Last year in Britain, while the rest of us went about our daily lives; doing the weekly shopping, planning our weekends or poring over heat magazine, over 5000 people died waiting for an organ donation. Now 5000 is just a figure, and read on a page it doesn’t really mean that much. Especially when you consider that in the same year more than 30 000 people died of lung cancer. But when one of those 5000 happens to be you or worse still, a close loved one, the paradigm suddenly shifts and they aren’t simply statistics anymore; they’re human beings with whom you share memories and experiences; it all becomes very real.
Don’t get me wrong; the situation is very much the same if you know someone with lung cancer. The rollercoaster ride of emotion, the crippling pain, the fragile hope and eventual disappointment, is an ordeal shared by all who have terminally ill ones, and also is one truly familiar only to them. However, there is distinction between the two and it lies in the treatment. Cancer is a notoriously difficult disease to treat and a universal cure could be years, if not decades away. It’s something that will invariably require millions of pounds of investment and the combined effort of countless scientists. Saving the lives of those dying due to failed organs is an altogether simpler task. It simply involves organ transplantation, which is carried out every day in hospitals around the world. In truth the only issue is the lack of organs to donate, and this is a problem that I feel can be dealt with incredibly easily.
In the time it takes for you to read through your twitter feed you can join the organ donor register. Click to an online registration form and fill it out (a process which genuinely takes no more than 5 minutes) and you can become part of the solution. That’s it. That’s all you have to do. What removes an almost negligible length of time from your life can add years and years to another’s.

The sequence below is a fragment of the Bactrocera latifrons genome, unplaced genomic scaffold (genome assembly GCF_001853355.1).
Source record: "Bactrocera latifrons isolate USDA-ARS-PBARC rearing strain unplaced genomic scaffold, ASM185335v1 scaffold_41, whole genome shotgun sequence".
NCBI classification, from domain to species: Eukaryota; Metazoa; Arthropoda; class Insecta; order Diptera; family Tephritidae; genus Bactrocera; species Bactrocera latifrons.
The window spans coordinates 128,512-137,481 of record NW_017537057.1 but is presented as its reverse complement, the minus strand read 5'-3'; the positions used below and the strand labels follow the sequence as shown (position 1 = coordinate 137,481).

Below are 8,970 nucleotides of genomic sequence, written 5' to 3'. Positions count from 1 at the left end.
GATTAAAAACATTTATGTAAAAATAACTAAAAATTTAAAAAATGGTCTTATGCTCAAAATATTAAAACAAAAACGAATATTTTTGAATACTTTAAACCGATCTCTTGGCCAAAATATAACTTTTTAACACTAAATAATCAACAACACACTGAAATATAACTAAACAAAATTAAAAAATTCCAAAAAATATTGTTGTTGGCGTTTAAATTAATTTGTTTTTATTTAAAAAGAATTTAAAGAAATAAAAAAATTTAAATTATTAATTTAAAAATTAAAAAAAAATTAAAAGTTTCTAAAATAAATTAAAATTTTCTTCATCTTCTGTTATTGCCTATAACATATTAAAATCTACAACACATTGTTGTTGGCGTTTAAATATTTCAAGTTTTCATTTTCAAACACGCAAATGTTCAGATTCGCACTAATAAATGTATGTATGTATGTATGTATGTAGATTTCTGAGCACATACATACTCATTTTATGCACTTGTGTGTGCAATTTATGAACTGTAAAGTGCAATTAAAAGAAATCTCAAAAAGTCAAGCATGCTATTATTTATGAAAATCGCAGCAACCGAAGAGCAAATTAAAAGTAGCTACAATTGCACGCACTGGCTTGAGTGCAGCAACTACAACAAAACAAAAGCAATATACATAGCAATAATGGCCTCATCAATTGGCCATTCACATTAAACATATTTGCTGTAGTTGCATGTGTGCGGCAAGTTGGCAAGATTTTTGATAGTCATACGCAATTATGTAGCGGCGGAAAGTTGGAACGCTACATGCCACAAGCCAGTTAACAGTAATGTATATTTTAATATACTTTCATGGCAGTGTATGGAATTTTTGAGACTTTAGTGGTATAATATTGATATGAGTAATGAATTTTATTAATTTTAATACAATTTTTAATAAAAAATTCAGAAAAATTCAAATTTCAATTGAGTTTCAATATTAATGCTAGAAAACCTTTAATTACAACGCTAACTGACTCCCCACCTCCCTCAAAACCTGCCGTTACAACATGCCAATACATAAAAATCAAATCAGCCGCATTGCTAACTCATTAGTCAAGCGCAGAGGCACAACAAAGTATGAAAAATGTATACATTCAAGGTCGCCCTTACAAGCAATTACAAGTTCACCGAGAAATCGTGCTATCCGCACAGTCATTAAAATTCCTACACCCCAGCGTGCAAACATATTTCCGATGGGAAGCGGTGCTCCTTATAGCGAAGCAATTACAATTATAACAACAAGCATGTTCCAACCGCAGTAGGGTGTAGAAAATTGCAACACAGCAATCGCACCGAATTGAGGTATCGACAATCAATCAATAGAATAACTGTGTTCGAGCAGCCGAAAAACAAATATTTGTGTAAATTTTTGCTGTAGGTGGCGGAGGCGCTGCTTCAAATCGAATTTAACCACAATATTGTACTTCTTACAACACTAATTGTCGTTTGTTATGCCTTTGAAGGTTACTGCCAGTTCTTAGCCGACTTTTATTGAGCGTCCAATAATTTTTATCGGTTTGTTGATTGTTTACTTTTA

And yet the number of people on the organ donation register is vastly lower than the number of people living on the British Isles. Of the 63 million citizens of the United Kingdom in 2012, less than a third are registered. In part this is due to the fact that some people are against the principles of organ donation, be it for religious or personal reasons. However I believe the overriding reason why such disparity exists between the two figures is due to the marginalisation of the issue by the government. Subsequently, the vast majority of people are not registered simply because of apathy. Perhaps apathy is the wrong word. It suggests that people can’t be bothered to join, when really it’s because they have not really thought to or been presented with the means to.
So I end with the link to the registration form and I request you to click it, because ultimately that’s the point of this article. Even if you haven’t read all of the stuff above, click the link. Fill out the form and make a difference.
Paritosh Devbhandari is an aspiring medic and upper-sixth student at Altrincham Grammar School for Boys